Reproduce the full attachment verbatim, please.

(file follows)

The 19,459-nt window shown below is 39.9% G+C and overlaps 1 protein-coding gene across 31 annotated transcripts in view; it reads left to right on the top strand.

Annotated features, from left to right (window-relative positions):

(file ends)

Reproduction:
The 19,459-nt window shown below is 39.9% G+C and overlaps 1 protein-coding gene across 31 annotated transcripts in view; it reads left to right on the top strand.

Annotated features, from left to right (window-relative positions):